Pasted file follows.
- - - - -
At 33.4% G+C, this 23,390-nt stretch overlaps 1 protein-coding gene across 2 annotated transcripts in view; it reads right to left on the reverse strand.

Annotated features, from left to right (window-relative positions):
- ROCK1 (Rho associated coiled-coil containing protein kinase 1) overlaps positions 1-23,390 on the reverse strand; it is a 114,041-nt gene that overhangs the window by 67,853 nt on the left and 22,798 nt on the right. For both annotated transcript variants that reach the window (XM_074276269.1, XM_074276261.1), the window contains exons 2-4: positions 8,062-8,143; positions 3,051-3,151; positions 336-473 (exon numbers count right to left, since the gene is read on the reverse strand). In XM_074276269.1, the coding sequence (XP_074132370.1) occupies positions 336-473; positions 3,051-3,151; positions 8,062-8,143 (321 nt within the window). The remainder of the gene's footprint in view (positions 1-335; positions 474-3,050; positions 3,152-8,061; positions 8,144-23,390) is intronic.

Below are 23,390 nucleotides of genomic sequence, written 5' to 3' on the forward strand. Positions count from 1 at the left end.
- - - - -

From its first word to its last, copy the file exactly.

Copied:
At 33.4% G+C, this 23,390-nt stretch overlaps 1 protein-coding gene across 2 annotated transcripts in view; it reads right to left on the reverse strand.

Annotated features, from left to right (window-relative positions):
- ROCK1 (Rho associated coiled-coil containing protein kinase 1) overlaps positions 1-23,390 on the reverse strand; it is a 114,041-nt gene that overhangs the window by 67,853 nt on the left and 22,798 nt on the right. For both annotated transcript variants that reach the window (XM_074276269.1, XM_074276261.1), the window contains exons 2-4: positions 8,062-8,143; positions 3,051-3,151; positions 336-473 (exon numbers count right to left, since the gene is read on the reverse strand). In XM_074276269.1, the coding sequence (XP_074132370.1) occupies positions 336-473; positions 3,051-3,151; positions 8,062-8,143 (321 nt within the window). The remainder of the gene's footprint in view (positions 1-335; positions 474-3,050; positions 3,152-8,061; positions 8,144-23,390) is intronic.

Below are 23,390 nucleotides of genomic sequence, written 5' to 3' on the forward strand. Positions count from 1 at the left end.